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Christ the King 2005 -
Don't leave it to others to serve God
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Some months ago I was driving out of Derby with Isobel and just by the one-way system where the A6 and the Kedleston roads meet, we saw an old man lying on the pavement by the side of the road. I wasn’t able to see him properly, but – barely consciously – the thought went through my mind – “he must have had too much to drink – he’ll come round sooner or later” – and I continued to concentrate on the driving. Certainly I’ve become used to seeing dishevelled men sitting on the side of the road in Derby with bottles and cans around them. Isobel, however, said, “Shouldn’t you have stopped? what if he’s had a heart attack?” So I went round the block, found somewhere to stop, and went to have a look at the man. By this time a couple of other people were there, and the man was just awake, muttering incoherently. None of us really knew what to do, but at least he was alive. We stood there for a few minutes, reassuring ourselves that he wasn’t seriously ill, before deciding that it wasn’t really up to us to get involved any more.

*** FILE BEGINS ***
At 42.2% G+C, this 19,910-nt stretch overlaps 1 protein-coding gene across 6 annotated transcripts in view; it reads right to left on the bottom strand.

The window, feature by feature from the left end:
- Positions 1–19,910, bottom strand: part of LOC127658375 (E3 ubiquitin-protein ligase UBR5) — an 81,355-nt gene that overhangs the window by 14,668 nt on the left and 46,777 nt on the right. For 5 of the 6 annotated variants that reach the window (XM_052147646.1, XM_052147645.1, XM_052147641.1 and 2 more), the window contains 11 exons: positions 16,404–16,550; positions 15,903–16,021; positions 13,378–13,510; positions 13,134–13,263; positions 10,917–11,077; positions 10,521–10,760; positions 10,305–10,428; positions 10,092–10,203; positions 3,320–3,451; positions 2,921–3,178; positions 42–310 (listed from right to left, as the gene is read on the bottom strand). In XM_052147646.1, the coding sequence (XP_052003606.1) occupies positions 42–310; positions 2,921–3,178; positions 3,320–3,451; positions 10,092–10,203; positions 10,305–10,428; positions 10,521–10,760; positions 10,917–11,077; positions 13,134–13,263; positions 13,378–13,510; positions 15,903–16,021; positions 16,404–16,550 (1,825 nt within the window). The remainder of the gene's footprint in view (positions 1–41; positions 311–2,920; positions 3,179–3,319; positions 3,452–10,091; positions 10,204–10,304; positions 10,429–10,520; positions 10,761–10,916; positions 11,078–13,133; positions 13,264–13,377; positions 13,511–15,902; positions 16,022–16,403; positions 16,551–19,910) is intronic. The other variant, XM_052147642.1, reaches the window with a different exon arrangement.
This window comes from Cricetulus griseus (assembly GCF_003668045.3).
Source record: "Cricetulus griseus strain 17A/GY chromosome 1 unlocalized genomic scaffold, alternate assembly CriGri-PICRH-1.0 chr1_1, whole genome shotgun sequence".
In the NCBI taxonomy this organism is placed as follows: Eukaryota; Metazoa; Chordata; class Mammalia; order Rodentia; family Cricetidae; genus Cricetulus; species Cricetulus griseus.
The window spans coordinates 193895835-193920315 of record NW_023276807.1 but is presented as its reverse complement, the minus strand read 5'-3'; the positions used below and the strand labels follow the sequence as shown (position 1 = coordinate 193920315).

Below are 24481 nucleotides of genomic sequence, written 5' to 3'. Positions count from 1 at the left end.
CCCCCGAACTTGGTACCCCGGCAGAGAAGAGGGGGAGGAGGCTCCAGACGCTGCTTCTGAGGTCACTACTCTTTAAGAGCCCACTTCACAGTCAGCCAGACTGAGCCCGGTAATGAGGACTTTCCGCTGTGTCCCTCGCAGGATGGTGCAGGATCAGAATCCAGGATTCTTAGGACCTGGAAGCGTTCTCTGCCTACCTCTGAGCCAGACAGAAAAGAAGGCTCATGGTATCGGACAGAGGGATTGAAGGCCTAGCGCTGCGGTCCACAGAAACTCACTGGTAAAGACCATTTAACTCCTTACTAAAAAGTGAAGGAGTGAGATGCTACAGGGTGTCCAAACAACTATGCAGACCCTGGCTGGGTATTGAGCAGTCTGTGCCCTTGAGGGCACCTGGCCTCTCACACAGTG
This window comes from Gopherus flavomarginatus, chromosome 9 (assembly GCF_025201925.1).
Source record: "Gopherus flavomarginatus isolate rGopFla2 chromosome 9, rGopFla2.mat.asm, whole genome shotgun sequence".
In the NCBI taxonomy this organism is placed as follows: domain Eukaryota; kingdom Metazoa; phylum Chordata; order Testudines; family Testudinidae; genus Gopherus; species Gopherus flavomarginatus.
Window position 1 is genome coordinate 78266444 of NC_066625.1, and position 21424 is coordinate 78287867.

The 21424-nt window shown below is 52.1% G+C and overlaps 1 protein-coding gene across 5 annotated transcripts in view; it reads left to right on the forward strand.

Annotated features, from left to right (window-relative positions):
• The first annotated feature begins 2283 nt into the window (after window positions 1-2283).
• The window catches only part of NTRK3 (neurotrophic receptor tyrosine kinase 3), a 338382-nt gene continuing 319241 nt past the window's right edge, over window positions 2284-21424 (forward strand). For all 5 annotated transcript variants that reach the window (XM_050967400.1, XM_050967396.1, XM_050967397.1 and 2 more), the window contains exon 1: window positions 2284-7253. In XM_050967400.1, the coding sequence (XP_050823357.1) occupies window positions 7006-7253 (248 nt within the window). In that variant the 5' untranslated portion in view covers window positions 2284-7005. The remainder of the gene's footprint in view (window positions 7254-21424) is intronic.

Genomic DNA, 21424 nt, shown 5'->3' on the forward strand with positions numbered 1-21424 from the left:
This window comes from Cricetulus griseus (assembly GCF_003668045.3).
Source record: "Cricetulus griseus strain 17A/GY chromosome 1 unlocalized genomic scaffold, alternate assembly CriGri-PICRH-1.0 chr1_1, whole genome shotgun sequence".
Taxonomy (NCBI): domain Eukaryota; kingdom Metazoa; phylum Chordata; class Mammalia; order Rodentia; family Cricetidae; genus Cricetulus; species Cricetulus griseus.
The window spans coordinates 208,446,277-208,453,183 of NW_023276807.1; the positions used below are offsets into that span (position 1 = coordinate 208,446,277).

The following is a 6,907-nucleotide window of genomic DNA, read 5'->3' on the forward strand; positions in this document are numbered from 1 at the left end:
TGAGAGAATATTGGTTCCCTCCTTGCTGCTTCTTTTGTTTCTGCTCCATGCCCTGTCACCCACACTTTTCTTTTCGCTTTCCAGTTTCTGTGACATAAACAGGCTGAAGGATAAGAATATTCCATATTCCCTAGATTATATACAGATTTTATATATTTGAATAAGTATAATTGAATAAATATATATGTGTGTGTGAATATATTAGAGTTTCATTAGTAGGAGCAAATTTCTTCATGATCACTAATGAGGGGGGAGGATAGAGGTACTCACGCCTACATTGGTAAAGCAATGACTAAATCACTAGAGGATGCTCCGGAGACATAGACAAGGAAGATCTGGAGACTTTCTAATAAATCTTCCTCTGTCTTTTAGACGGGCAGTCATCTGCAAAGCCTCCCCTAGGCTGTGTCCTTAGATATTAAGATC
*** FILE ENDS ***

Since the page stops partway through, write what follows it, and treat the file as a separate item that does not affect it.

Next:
The man probably was just coming round again after having had a few too many. But that incident made me think. What if he really had been critically ill? As Isobel said, what if he had been a diabetic and was in hypoglaecemic shock? What if it really was up to me – and the other two people who’d stopped – to keep him alive and get him to hospital? It made me realise how tempting it is to “walk by on the other side”. No doubt in the parable of the Good Samaritan, the priest and the Levite also had their reasons for not stopping to help. It is so easy to find instant reasons for not getting involved – the most attractive probably being “it’s not my responsibility – someone else is better able to help than I am” – or “there’s probably nothing seriously wrong anyway”.